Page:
Cracks are forming in Australia’s residential construction sector

Photo by Steve Eason/Hulton Archive/Getty Images

Activity levels across Australia’s construction sector declined for a second consecutive month in January.

The latest HIA-AIG Performance of Construction Index (PCI) came in at 46.3, down 0.5 points on the 46.8 level of December.

It was the lowest level recorded since February 2015.


Like all PMI gauges, a reading of 50 is deemed neutral, with a reading below 50 indicating that activity levels contracted compared to a month earlier.

All sectors bar housing construction saw activity levels decline.

Apartment construction came in at 46.4, down 7.9 points on December, while commercial and engineering construction languished deep in contractionary territory at 36.5 and 41.5 respectively.

Fitting with the surge in detached housing approvals seen in December, housing construction activity levels continued to expand, falling 0.3 points to 52.3.

Clearly the gulf in conditions for residential and non-residential construction firms remained as wide as ever at the start of 2016.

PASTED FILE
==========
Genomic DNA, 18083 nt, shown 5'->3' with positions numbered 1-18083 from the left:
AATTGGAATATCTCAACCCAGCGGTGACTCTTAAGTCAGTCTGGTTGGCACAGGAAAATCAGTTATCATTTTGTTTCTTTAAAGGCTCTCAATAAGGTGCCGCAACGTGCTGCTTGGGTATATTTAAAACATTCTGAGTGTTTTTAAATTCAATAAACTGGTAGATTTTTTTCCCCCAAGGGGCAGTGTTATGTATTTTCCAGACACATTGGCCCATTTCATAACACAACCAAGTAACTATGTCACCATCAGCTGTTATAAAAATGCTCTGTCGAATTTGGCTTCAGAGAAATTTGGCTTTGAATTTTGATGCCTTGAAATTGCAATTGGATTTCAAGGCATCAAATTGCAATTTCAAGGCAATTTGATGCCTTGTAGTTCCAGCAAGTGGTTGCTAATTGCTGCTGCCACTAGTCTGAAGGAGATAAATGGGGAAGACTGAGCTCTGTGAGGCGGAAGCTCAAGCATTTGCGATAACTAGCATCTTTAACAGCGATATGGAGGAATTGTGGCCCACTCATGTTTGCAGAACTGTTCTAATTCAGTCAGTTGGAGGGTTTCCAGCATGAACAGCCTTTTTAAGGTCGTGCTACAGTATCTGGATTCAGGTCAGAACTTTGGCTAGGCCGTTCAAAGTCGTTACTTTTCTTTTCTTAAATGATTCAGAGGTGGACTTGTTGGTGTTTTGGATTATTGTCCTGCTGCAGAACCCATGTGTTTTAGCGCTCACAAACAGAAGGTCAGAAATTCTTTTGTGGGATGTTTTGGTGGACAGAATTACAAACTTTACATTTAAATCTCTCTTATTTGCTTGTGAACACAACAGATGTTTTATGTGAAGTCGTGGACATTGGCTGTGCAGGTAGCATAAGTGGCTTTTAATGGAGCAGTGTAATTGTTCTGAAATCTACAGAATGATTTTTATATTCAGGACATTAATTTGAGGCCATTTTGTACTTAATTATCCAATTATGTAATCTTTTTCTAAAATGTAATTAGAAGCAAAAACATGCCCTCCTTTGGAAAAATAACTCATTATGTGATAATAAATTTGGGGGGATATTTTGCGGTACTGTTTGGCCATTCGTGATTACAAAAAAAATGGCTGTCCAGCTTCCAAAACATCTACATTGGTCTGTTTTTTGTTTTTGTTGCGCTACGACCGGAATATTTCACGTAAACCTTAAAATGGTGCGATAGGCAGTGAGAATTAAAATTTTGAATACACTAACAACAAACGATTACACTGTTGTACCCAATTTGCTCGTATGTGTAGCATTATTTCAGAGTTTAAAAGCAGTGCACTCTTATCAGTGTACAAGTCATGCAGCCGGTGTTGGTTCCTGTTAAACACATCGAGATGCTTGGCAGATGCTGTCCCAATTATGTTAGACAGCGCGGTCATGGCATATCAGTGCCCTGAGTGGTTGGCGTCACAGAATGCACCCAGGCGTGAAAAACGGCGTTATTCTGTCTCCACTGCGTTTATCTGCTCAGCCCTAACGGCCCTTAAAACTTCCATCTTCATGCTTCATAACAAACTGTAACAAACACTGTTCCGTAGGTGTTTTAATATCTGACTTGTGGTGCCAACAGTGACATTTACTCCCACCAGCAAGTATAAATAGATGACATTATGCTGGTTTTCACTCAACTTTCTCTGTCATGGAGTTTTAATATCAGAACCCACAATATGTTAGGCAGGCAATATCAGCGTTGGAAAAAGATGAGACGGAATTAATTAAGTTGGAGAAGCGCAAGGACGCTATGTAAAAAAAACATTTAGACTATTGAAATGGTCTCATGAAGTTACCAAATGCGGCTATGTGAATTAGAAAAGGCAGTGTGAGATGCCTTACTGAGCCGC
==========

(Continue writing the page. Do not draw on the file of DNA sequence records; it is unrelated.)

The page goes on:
The survey’s subindices also posted mixed results.

The table below, supplied by Ai Group, reveals the internal movements over the month.


While most remained above the 50 level, the new orders gauge – a lead indicator on future levels of activity – slumped by 0.8 points to 43.5.

Peter Burn, head of policy at the Ai Group, suggests that the contraction in apartment building and new orders is worrying.

“The further fall in construction in January is concerning both for the industry itself and for the broader economy,” he said.

“Over recent months the construction sector became increasingly dependent on the continuing strength of residential construction and particularly apartment building. While house building maintained momentum in January, the apartment sector dropped dramatically joining commercial and engineering construction in negative territory.

“The drop in apartment activity, together with the decline in new orders across all four construction sub-sectors, suggests that construction may not play the leading role in rebalancing the broader economy that it played in 2015. This emphasises once again the importance of developing new sources of growth across the economy.”